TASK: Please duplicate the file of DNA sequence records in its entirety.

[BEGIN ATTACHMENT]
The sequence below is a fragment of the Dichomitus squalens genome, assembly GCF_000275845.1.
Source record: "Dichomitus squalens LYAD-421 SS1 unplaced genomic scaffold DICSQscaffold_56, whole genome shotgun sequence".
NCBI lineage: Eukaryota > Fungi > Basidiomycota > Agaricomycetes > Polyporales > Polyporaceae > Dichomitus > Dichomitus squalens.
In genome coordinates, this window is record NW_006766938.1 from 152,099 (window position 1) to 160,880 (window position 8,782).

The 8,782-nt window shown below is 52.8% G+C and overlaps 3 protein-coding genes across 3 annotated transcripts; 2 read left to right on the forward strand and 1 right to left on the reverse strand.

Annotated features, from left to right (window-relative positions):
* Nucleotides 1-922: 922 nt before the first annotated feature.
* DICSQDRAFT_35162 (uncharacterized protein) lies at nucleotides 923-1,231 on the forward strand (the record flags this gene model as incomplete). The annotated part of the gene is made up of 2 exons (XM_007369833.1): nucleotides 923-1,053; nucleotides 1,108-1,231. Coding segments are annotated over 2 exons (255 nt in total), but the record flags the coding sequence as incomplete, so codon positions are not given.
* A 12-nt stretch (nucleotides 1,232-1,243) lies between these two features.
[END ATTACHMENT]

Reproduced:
The sequence below is a fragment of the Dichomitus squalens genome, assembly GCF_000275845.1.
Source record: "Dichomitus squalens LYAD-421 SS1 unplaced genomic scaffold DICSQscaffold_56, whole genome shotgun sequence".
NCBI lineage: Eukaryota > Fungi > Basidiomycota > Agaricomycetes > Polyporales > Polyporaceae > Dichomitus > Dichomitus squalens.
In genome coordinates, this window is record NW_006766938.1 from 152,099 (window position 1) to 160,880 (window position 8,782).

The 8,782-nt window shown below is 52.8% G+C and overlaps 3 protein-coding genes across 3 annotated transcripts; 2 read left to right on the forward strand and 1 right to left on the reverse strand.

Annotated features, from left to right (window-relative positions):
* Nucleotides 1-922: 922 nt before the first annotated feature.
* DICSQDRAFT_35162 (uncharacterized protein) lies at nucleotides 923-1,231 on the forward strand (the record flags this gene model as incomplete). The annotated part of the gene is made up of 2 exons (XM_007369833.1): nucleotides 923-1,053; nucleotides 1,108-1,231. Coding segments are annotated over 2 exons (255 nt in total), but the record flags the coding sequence as incomplete, so codon positions are not given.
* A 12-nt stretch (nucleotides 1,232-1,243) lies between these two features.